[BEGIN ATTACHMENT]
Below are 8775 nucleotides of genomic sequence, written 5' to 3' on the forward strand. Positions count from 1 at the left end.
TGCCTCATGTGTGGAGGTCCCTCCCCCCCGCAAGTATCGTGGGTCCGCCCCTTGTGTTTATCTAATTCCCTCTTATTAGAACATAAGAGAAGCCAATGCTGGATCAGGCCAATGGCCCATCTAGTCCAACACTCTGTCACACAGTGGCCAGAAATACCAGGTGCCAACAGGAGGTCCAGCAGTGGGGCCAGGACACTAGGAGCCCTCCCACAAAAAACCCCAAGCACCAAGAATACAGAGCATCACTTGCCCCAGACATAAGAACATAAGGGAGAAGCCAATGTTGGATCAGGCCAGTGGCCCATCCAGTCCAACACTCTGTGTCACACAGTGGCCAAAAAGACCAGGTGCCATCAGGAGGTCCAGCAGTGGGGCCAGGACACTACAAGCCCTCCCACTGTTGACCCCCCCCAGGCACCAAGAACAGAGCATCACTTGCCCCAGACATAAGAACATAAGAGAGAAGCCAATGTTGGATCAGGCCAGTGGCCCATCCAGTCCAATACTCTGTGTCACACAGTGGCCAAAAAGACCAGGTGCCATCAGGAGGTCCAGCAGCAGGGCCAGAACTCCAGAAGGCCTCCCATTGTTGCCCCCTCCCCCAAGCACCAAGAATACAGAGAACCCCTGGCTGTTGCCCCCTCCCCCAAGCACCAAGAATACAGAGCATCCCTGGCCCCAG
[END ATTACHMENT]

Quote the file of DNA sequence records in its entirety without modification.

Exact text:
Below are 8775 nucleotides of genomic sequence, written 5' to 3' on the forward strand. Positions count from 1 at the left end.
TGCCTCATGTGTGGAGGTCCCTCCCCCCCGCAAGTATCGTGGGTCCGCCCCTTGTGTTTATCTAATTCCCTCTTATTAGAACATAAGAGAAGCCAATGCTGGATCAGGCCAATGGCCCATCTAGTCCAACACTCTGTCACACAGTGGCCAGAAATACCAGGTGCCAACAGGAGGTCCAGCAGTGGGGCCAGGACACTAGGAGCCCTCCCACAAAAAACCCCAAGCACCAAGAATACAGAGCATCACTTGCCCCAGACATAAGAACATAAGGGAGAAGCCAATGTTGGATCAGGCCAGTGGCCCATCCAGTCCAACACTCTGTGTCACACAGTGGCCAAAAAGACCAGGTGCCATCAGGAGGTCCAGCAGTGGGGCCAGGACACTACAAGCCCTCCCACTGTTGACCCCCCCCAGGCACCAAGAACAGAGCATCACTTGCCCCAGACATAAGAACATAAGAGAGAAGCCAATGTTGGATCAGGCCAGTGGCCCATCCAGTCCAATACTCTGTGTCACACAGTGGCCAAAAAGACCAGGTGCCATCAGGAGGTCCAGCAGCAGGGCCAGAACTCCAGAAGGCCTCCCATTGTTGCCCCCTCCCCCAAGCACCAAGAATACAGAGAACCCCTGGCTGTTGCCCCCTCCCCCAAGCACCAAGAATACAGAGCATCCCTGGCCCCAG